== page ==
Environmental group accuses Henkel of consumer fraud / Definitions of post-industrial and post-consumer recyclate disputed
The reputation of German environmental group Deutsche Umwelthilfe (DUH, Berlin; in the industry can be regarded at least as controversial. However, the impact of the association’s activities should not be underestimated – as was made clear by the introduction of bans on diesel vehicles in German cities. The plastics industry cannot afford to ignore the fact that the environmental group now appears to be turning its attention to the issue of recycled plastics in packaging and products.

Cause for dispute – can post-industrial recyclate be equated with post-consumer recyclate? (Photo: Henkel)
DUH is currently tackling consumer goods group Henkel (Düsseldorf / Germany; for alleged consumer fraud. A small holder supplied by Henkel for toilet deodoriser blocks was advertised as being produced with 100% recycled plastics – however, industrial production scrap was used, not “recycled material from used packaging or products.” DUH claims production scrap should be rated as virgin material.

“Consumers expect recycled material to be produced from the packaging they put in their recyclable waste collection bags, which is then used to manufacture new goods,” the Berlin-based group maintains. “If this is the impression given when packaging is sold but does not correspond to the true situation, we will take legal steps to stop it,” says DUH. Post-industrial material should not be equated with post-consumer material.

The DUH action with its highly visible impact was preceded by a dispute between Henkel competitor Werner & Mertz (Mainz / Germany;, a company strongly committed to recycling, and the Düsseldorf-based group in spring 2019. The issue at stake was that the small holder advertised by Henkel does not have the typical grey colour of recycled post-consumer material.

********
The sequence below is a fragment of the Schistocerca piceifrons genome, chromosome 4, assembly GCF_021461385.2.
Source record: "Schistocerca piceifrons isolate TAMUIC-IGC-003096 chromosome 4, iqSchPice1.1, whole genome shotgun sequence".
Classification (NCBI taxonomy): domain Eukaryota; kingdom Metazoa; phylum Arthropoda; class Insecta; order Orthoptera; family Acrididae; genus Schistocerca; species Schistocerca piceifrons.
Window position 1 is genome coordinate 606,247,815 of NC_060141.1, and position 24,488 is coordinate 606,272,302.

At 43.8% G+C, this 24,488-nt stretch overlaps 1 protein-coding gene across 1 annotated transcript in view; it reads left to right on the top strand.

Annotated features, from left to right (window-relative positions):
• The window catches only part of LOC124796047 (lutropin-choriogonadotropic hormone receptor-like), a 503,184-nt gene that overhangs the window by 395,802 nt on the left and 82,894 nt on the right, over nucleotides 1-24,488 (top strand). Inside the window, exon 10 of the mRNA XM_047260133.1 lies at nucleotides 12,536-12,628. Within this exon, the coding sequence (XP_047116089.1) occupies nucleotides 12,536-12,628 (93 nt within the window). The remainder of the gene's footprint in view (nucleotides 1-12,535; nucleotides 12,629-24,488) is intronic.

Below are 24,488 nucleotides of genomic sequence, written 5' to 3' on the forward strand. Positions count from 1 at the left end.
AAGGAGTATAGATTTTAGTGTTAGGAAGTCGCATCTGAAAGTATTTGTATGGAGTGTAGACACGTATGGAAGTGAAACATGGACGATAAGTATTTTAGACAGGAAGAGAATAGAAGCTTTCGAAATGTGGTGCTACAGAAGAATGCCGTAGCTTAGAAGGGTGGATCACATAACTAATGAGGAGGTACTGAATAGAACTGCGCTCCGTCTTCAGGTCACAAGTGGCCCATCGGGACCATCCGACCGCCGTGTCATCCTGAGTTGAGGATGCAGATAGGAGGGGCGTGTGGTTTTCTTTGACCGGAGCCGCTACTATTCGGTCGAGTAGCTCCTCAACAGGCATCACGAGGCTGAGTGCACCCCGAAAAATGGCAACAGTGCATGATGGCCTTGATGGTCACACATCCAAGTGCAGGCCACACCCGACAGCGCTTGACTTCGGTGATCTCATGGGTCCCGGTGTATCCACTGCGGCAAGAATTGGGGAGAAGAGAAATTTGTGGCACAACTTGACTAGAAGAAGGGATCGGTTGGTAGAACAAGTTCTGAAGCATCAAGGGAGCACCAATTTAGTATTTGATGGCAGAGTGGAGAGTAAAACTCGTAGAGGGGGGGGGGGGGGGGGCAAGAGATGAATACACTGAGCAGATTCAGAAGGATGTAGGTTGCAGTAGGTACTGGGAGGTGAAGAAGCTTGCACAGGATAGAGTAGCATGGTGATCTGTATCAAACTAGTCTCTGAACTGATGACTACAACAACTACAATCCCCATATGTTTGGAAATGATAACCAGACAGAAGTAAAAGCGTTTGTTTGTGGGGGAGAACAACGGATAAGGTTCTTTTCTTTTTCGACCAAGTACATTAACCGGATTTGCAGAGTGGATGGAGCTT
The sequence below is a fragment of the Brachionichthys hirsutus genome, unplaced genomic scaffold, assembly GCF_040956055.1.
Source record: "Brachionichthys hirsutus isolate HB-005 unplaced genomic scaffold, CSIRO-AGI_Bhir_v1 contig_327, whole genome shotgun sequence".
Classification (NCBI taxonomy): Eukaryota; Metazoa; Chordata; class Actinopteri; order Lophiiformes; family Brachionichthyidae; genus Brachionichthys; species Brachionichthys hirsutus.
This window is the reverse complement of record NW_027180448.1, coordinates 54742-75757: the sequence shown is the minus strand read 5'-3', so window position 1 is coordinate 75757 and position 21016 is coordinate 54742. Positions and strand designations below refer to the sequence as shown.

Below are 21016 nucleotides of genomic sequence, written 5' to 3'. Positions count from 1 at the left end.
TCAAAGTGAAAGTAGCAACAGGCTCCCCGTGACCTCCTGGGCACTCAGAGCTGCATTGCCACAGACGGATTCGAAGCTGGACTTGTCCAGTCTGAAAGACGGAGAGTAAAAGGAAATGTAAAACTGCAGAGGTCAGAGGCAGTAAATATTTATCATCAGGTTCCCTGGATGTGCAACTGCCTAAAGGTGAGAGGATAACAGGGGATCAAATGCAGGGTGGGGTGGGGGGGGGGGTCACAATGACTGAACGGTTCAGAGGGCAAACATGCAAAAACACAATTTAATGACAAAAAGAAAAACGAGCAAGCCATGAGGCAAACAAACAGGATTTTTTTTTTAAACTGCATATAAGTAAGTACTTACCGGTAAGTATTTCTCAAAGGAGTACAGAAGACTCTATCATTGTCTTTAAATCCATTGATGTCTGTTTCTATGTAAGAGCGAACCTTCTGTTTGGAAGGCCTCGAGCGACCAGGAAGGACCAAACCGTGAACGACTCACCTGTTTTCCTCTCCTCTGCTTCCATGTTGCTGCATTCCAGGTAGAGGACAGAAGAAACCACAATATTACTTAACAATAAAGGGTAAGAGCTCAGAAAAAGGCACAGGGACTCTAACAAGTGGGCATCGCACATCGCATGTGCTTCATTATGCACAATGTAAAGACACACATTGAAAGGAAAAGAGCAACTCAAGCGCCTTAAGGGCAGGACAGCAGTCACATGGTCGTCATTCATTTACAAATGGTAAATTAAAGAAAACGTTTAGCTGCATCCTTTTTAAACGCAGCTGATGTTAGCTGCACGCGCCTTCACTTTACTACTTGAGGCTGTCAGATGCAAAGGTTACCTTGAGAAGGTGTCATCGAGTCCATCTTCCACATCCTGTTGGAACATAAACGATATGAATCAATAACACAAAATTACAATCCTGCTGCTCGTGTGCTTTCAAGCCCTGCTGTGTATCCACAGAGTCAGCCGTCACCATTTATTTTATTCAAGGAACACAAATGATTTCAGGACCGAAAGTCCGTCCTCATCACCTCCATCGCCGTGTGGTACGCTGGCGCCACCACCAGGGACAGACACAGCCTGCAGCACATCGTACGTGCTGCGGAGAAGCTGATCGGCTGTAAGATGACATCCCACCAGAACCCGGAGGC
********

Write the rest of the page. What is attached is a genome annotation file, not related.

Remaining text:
The holder is, indeed, made of post-industrial recycled material. According to a statement issued by Henkel, post-industrial recyclate is defined as recycled material in DIN EN ISO 14021. The group claims the designation is certainly justified in this case, since the material originates exclusively from other sectors of industry, as prescribed.

Henkel has withdrawn the advertising and is also stressing the fact that 99% of the recycled material it uses in consumer goods comes from post-consumer waste. This is doubtless a wise decision, given that expert definitions do not always tally with the general understanding of the lay majority.
17.07.2019 [242942-0]
Published on 17.07.2019
Kunststoffrecycling: DUH wirft Henkel Verbrauchertäuschung vorGerman version of this article...

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